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Astronaut Ed White’s Space Walk on Gemini IV, 6/03/1965

During NASA’s Gemini IV mission, Astronaut Edward White II performed the first spacewalk, or Extra Vehicular Activity (EVA), by an American fifty years ago on June 3, 1965. 

Gemini IV Mission Image - EVA, off coast of California (photo #5 above):

Astronaut Edward H. White II, pilot for the Gemini-Titan 4 space flight,floats in zero gravity of space off the coast of California. The extravehicular activity was performed during the third revolution of the Gemini 4 spacecraft. White is attached to the spacecraft by a 25-ft. umbilical line and a 23-ft. tether line,both wrapped in gold tape to form one cord. In his right hand White carries a Hand-Held Self-Maneuvering Unit (HHSMU). The visor of his helmet is gold plated to protect him from the unfiltered rays of the sun. Photo was taken on June 3,1965. G.E.T. time was 4:37 / GMT time was 19:49. Original magazine number was GEM04-16-30427, taken with a Hasselblad camera and a 70mm lens. Film type was Kodak Ektachrome MS (S.O. -217).
National Archives Identifier: 5804872

File unit:  Gemini IV. Series:  Photographs of the Mercury and Gemini Space Programs, 12/1960 - 2/1997. Records of the National Aeronautics and Space Administration.

From the National Archives Catalog:

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Ed White Performs the First American EVA 50 Years Ago Today (3 June 1965) — Astronaut Edward H. White II, pilot of the Gemini IV four-day Earth-orbital mission, floats in the zero gravity of space outside the Gemini IV spacecraft. White wears a specially designed spacesuit; and the visor of the helmet is gold plated to protect him against the unfiltered rays of the sun. He wears an emergency oxygen pack, also. He is secured to the spacecraft by a 25-feet umbilical line and a 23-feet tether line, both wrapped in gold tape to form one cord. In his right hand is a Hand-Held Self-Maneuvering Unit (HHSMU) with which he controls his movements in space. Astronaut James A. McDivitt, command pilot of the mission, remained inside the spacecraft. EDITOR’S NOTE: Astronaut White died in the Apollo/Saturn 204 fire at Cape Kennedy on Jan. 27, 1967.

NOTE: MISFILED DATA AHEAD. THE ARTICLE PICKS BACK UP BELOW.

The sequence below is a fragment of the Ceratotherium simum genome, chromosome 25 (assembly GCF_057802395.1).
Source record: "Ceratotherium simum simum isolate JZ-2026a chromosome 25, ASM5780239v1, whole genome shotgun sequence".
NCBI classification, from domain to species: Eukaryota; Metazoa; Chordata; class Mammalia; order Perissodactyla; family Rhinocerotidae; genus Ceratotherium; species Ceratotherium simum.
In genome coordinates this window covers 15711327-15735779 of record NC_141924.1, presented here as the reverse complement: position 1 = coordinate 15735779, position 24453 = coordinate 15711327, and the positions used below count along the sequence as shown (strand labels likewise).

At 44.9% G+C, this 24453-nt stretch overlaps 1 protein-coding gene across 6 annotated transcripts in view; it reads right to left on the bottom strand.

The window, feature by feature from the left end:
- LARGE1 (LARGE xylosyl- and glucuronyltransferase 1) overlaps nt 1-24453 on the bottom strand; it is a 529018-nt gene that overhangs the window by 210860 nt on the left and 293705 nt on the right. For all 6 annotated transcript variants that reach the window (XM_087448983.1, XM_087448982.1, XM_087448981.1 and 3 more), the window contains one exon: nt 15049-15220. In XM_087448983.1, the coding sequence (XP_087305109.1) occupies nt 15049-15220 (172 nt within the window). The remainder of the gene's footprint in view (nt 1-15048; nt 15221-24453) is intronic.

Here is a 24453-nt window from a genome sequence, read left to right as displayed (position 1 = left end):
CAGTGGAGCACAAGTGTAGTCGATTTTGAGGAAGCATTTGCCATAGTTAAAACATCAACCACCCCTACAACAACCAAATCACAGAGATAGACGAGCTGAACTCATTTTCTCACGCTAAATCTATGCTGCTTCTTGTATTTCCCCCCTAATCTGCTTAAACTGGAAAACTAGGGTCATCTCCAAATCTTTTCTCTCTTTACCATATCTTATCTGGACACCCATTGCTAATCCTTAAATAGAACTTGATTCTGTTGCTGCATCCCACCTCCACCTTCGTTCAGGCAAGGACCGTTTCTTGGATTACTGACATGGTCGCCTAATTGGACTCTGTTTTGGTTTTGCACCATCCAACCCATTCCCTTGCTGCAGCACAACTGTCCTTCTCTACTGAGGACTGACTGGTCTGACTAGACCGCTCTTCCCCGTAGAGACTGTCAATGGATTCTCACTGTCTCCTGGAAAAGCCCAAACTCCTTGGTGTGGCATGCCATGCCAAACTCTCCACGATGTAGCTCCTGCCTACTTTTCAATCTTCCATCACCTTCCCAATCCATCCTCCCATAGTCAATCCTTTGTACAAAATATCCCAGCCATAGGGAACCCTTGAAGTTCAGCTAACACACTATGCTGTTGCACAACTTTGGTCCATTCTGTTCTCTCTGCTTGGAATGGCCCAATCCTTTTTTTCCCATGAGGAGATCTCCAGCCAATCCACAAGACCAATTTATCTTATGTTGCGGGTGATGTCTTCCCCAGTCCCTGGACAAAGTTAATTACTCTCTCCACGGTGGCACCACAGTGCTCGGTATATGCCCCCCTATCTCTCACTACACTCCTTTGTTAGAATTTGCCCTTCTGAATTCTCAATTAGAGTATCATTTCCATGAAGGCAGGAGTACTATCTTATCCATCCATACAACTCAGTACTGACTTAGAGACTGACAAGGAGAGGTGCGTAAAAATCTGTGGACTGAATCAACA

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Greetings From Mars

Paris based photographer Julien Mauve has created a series of imaginative photos of what the first human photographs would look like on Mars. Julien has always wondered what it would be like to discover a totally different world, lifeless, full of wild landscapes and what it would be like to photograph it for the first time.

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